<span>Lone Star Wind Orchestra Music Director Eugene Migliaro Corporon</span>

Review: Places in the West | Lone Star Wind Orchestra | Morton H. Meyerson Symphony Center

Horns and Longhorns

Lone Star Wind Orchestra plays an entertaining western-themed concert at the Meyerson.

published Thursday, October 23, 2014

Photo: Lone Star Wind Orchestra
Lone Star Wind Orchestra Music Director Eugene Migliaro Corporon

Dallas—On Sunday afternoon, the Lone Star Wind Orchestra transported its audience to the American West, performing works with a western flair at the Meyerson Symphony Center. While certainly not an adventurous program in terms of musical content, the audience was treated to a few unfamiliar works by mostly 20th-century American composers.

Wind ensembles have a knack for presenting newer works by active composers without attracting a lot of critical attention. The wind “sound” and expectations of new works may be different than when compared with an orchestra’s, but ensembles shy of presenting newer music should pay attention. The concert began and ended with music arranged for winds from two classic western movies: How the West Was Won and Silverado. LSWO Music Director and Conductor Eugene Migliaro Corporon led an energetic rendition of these familiar tunes.

The inner part of the program consisted of a variety of pieces which depict scenes from New Mexico and Colorado to Yosemite and the Grand Canyon. Particularly beautiful was Mark Camphouse’s Yosemite Autumn which in name and sound easily resembles Aaron Copland’s Appalachian Spring with its open sonorities and circular structure. While a bit more variety of sound and careful dynamic planning would have been welcome, the music was pleasant enough to maintain interest.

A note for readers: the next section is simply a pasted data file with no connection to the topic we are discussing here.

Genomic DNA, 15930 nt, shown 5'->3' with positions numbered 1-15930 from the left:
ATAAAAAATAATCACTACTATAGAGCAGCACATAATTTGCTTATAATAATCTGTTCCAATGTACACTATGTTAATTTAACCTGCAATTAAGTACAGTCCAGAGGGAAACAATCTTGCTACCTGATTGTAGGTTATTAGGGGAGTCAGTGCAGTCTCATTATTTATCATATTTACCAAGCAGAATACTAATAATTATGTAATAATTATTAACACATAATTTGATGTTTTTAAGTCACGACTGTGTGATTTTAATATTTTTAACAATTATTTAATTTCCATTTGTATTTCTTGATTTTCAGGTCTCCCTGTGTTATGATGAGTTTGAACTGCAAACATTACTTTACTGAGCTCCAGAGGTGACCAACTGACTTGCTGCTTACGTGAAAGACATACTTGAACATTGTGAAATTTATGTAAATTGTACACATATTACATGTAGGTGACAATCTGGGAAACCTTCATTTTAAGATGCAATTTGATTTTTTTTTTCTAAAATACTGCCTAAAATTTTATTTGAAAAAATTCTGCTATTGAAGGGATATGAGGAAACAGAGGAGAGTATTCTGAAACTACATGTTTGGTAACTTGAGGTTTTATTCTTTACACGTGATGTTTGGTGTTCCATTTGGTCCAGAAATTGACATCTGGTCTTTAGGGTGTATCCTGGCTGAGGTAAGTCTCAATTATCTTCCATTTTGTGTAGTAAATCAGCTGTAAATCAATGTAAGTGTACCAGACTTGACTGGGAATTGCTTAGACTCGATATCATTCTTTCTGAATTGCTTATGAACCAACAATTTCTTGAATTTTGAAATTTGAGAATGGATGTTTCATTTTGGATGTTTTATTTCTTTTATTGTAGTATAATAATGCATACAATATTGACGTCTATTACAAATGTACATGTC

Ron Nelson’s Aspen Jubilee included an extended vocalise, beautifully sung by soprano Jennifer Ciobanu.

After intermission, a welcome change in timbre came in a performance of Greg Gilpin’s arrangement of O Shenandoah sung by the Prosper High School Varsity Mixed Choir, directed by Connie Miserak. The young group had an excellent presence in the hall, warm and inviting.

The highlight of the program was the performance of Roshanne Etezady’s Points of Departure featuring Ciobanu singing a different theatrical role for each movement. Tied together by the theme of travel, Ciobanu’s charming depiction of a travel agent, teenage driver, aspiring pilot, and cruise ship entertainer was a delight.

The audience consisted of many young persons, most of which looked to be on an outing arranged by schools. Although this meant a slightly noisier listening environment, it is always good to see a music organization actively bringing in young audiences. Thanks For Reading

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Horns and Longhorns
Lone Star Wind Orchestra plays an entertaining western-themed concert at the Meyerson.
by Zachariah Stoughton

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